Judge Grants Temporary Reprieve for Northwest Federal Archives


Cheers from historians, academics and tribal members echoed across the region on Friday when U. S. District Judge John Coughenour granted an injunction halting the impending sale of the National Archives property in Northeast Seattle.

Attorney General Bob Ferguson sought the temporary injunction to allow time for courts to consider four lawsuits reversing a Trump administration plan to sell the archives’ building and land off Sand Point Way and ship nearly a million boxes of Northwest history a thousand miles away. Here’s my earlier article on the controversy.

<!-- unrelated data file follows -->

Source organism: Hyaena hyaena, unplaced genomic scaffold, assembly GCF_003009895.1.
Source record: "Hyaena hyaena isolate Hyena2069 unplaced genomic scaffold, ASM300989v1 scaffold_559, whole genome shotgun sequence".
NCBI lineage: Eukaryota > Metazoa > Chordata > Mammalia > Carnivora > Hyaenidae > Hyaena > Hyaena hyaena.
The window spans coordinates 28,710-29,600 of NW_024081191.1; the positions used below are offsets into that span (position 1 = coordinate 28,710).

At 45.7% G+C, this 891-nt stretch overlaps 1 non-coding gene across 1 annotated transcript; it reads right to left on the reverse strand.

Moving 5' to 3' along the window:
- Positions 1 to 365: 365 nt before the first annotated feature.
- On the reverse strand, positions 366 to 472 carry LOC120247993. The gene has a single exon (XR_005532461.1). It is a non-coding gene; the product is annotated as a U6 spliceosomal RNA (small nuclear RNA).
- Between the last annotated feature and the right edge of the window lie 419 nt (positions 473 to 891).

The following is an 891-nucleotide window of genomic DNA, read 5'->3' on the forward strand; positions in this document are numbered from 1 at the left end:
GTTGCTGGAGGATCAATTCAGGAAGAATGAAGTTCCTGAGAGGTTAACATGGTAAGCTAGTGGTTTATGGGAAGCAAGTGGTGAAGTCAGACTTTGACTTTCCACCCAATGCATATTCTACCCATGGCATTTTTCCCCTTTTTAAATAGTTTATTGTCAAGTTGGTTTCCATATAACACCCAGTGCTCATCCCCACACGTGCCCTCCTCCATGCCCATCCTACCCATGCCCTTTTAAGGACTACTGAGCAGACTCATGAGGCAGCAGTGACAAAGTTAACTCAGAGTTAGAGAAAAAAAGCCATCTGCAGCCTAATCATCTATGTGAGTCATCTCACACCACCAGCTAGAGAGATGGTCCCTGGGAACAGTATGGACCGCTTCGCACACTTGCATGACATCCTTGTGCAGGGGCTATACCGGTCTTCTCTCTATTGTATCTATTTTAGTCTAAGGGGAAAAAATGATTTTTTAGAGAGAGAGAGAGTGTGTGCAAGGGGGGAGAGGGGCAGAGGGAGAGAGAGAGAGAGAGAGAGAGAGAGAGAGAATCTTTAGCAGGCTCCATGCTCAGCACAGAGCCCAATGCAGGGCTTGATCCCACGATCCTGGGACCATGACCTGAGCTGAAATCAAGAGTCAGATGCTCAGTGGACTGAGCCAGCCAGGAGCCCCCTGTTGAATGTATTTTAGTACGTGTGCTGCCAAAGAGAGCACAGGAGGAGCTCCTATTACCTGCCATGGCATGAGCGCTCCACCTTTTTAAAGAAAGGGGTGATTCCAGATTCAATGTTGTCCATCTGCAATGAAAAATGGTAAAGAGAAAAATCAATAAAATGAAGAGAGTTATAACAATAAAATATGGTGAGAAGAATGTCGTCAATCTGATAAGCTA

Judge Coughenour, once a top litigator at Bogle & Gates in Seattle, was President Ronald Reagan’s first appointment to the federal bench in Washington. As my Post Alley colleague Joel Connelly points out, Judge Coughenour is a famous disciplinarian, feared by lawyers who prepare too hastily. He does not rule lightly, which may signal that he believes the Ferguson lawsuits are likely to prevail. 

Jean Godden
Jean Godden
Jean Godden wrote columns first for the Seattle Post-Intelligencer and late for the Seattle Times. In 2002, she quit to run for City Council where she served for 12 years. Since then she published a book of city stories titled “Citizen Jean.” She is now co-host of The Bridge aired on community station KMGP at 101.1 FM. You can email tips and comments to Jean at jgodden@blarg.net.


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